What the Blood of the Martyrs Means For Us

Christians and non-believers alike reacted with horror in recent days when Rev. Jacques Hamel had his throat slit in Normandy by a terrorist act claimed by ISIS. Peacefully celebrating Mass, the 86-year old priest was murdered, after which the perpetrators exclaimed, “Allahu Akbar” (Arabic for “God is the greatest”). This priest joins the legions of martyrs throughout our Church’s history, men and women who were killed because of their faith.

Upon hearing this news, like other recent events of terrorism, I mourned the loss of life and the hardness of heart of the persecutors. In addition, though, I reacted in a way that surprised myself…I felt a bit envious. But certainly, I thought, none of us would wish to be murdered in such a brutal way. Life is a wonderful gift, given to us by God and I have no desire for my life to end anytime soon.

And yet, we look to the martyrs’ witness for a reason. They are welcomed into Heaven for giving their life for the Lord.

When we look further at the glory of martyrdom, it becomes clear that martyrs are not seeking death—they are seeking God. After all, many martyrs—such as Fr. Jacques—did not know they were headed towards their death. Rather, in the words of Archbishop Gomez “Martyrs are not defined by their dying but by what they choose to live for.”

While martyrdoms have been occurring since Christianity began, and many have occurred worldwide in recent years, for many Westerners, the death of Fr. Jacques in France may hit nearer to home. Here he was, with his parishioners, just doing what he had no doubt done for his entire priesthood: celebrating Mass in the parish church. The day of his death was like any other day.

Recent terror attacks have been aimed at people whose values are markedly different than the perpetrators. Think of the many people celebrating Bastille Day who were so brutally mowed down by a truck. Hatred of Western ideals, and yes of our Catholic faith, is a central motivation of recent bouts of terror. And let us not forget that this French attack is not the first recent terrorist attack to result in martyrs—the Church in Africa has suffered much lately from Islamist extremists.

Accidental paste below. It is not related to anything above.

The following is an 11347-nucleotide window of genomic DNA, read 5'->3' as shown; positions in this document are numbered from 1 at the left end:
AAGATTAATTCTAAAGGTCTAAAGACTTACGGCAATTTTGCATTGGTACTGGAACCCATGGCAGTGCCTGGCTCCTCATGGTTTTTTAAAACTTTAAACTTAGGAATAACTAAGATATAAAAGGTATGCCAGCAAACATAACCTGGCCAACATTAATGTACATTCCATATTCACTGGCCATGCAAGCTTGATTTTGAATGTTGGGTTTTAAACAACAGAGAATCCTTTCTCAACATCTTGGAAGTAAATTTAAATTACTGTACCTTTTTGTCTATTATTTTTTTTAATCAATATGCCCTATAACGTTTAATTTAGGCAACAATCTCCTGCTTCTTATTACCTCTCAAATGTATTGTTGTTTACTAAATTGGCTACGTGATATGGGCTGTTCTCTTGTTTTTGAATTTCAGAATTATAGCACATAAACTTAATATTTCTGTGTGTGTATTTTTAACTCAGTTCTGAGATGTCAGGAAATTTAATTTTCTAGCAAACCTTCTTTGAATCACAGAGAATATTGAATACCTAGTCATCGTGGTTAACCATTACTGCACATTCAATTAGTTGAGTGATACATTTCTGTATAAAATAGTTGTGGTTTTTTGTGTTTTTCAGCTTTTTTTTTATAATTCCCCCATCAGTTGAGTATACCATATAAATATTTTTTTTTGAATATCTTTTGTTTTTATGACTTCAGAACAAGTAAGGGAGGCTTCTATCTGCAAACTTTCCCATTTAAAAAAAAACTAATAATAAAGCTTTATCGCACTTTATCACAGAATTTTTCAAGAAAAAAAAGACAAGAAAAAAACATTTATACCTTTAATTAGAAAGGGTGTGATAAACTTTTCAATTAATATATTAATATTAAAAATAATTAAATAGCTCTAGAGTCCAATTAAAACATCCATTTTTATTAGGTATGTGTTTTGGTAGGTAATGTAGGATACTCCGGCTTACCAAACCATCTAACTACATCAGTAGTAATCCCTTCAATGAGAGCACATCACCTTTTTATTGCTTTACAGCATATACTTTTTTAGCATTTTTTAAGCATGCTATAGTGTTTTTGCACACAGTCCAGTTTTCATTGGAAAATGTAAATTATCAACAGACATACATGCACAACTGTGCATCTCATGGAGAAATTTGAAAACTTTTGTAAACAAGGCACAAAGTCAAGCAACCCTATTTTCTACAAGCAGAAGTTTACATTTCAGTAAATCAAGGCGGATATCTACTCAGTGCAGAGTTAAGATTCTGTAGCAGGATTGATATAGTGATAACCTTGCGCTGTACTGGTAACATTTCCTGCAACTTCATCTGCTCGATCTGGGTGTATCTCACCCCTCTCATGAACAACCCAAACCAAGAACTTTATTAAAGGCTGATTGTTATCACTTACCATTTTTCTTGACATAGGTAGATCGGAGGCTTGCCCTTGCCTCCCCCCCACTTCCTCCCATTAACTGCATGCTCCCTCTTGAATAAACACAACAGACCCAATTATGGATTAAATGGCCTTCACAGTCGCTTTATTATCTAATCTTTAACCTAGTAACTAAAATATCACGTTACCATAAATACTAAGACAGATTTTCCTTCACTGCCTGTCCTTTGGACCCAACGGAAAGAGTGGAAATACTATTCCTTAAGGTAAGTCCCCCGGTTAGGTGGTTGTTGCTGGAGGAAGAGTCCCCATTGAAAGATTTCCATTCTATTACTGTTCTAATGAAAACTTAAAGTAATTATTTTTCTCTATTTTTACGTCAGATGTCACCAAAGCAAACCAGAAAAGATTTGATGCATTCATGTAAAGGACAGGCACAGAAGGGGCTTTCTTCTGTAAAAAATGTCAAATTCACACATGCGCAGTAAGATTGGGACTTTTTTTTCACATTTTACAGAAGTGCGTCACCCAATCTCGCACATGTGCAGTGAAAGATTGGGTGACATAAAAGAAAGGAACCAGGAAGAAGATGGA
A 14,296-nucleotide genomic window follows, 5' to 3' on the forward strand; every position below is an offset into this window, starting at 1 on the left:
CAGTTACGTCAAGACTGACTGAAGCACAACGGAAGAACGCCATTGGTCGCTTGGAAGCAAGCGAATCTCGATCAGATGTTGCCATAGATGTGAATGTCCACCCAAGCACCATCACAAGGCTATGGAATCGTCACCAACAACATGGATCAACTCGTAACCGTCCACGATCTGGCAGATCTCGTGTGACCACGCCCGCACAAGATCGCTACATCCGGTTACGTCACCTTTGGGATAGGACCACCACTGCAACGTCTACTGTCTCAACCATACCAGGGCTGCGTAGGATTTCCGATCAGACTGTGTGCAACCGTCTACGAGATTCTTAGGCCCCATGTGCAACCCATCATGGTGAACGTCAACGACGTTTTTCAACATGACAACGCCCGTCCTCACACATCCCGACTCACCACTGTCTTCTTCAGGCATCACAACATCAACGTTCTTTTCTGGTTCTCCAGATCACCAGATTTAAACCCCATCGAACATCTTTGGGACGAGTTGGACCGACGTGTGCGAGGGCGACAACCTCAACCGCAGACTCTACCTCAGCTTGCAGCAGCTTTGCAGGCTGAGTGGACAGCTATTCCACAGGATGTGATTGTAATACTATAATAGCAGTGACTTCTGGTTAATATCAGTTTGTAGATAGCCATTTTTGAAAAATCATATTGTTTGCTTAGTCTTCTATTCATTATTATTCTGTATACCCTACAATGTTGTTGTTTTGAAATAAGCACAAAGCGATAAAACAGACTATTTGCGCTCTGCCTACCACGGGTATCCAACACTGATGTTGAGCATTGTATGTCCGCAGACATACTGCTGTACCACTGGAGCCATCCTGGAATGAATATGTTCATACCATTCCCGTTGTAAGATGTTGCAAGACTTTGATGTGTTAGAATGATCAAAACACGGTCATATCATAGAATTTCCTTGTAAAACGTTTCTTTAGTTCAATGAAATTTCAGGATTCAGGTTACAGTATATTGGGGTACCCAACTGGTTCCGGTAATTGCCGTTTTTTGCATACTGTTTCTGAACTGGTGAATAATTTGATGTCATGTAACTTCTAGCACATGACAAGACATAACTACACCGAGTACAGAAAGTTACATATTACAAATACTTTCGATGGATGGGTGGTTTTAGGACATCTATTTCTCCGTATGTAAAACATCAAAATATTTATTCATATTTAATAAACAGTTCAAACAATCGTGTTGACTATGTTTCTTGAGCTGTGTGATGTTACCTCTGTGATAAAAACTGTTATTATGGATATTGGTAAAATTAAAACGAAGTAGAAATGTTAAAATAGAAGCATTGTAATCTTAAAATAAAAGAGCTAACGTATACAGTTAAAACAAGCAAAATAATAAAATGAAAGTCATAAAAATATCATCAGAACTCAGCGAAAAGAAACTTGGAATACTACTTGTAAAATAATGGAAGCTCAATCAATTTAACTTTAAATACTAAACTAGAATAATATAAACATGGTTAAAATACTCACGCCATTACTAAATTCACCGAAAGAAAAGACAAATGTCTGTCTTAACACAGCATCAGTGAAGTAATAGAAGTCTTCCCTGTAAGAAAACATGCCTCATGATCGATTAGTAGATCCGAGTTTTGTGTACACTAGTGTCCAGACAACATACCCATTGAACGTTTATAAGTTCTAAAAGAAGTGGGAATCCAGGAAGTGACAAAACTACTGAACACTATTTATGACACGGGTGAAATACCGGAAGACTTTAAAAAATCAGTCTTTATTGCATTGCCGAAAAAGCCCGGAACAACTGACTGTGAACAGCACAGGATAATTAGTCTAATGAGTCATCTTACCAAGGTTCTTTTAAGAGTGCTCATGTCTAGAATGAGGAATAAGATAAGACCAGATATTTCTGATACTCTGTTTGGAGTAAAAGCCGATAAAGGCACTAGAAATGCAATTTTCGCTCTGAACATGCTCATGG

The choice to celebrate Mass as a priest or even to attend Mass as a parishioner perhaps never struck us as risky before. Yet, now, it is not far fetched to think that a terrorist situation like the one in France could happen to us. ISIS has, after all, blatantly said they are targeting the U.S. and countries allied with us. Will we continue to practice our faith as openly, to value “the source and summit of our faith” above even our own lives?

Tertullian famously said that the “blood of the martyrs is the seed of the Church”. Maybe some of us will be called to give our lives for our faith, but no doubt many of us will not be. Still, the recent witness of martyrs prods me to ask this question: “When my death comes—in whatever form—will I be living for God?”

This challenge to be ready to die a holy death echoes, of course, the words of Jesus Christ Himself who said, “Therefore, stay awake, for you know neither the day nor the hour” (Matthew 25:13). How true that was for the parishioners of Fr. Jacques church in France!

And so we return to the reason why some of us, as Christians, might have reacted to Fr. Jacques death with a feeling akin to envy. When Christ comes for me, I do want to be ready, as Fr. Jacques was! But since none of us knows when our death will come, this requires not only vigilance, but a consistent acceptance of God’s grace to grow in holiness, in a life that is dedicated to Him.

Can we honestly say, as martyr St. Maximilian Kolbe did, “For Jesus Christ, I am prepared to suffer still more”? Honestly, sometimes I’m not even prepared to wake up when my toddler calls out for me for the 4th time in the middle of the night or to find time during the day to pray. Yet, this is what God asks of us—to be ready to live for Him, so that we can die for Him.

Fr. Jacques’ martyrdom will no doubt see fruit in the Church. May we be inspired by his example of living out the vocation to which God called him. If we choose God in each day, in each moment than the powerful words of St. Justin Martyr cannot help but prove true, “You can kill us but you cannot do us any real harm.”

Fr. Jacques Hamel, Pray for Us

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Caitlin Bootsma is the editor of Human Life International's Truth and Charity Forum. Mrs. Bootsma received a Licentiate in Catholic Social Communications at the Pontifical University of the Holy Cross in Rome as well as a Master's of Systematic Theology from Notre Dame Graduate School of Christendom College. She lives in Richmond, Virginia with her husband and two sons.

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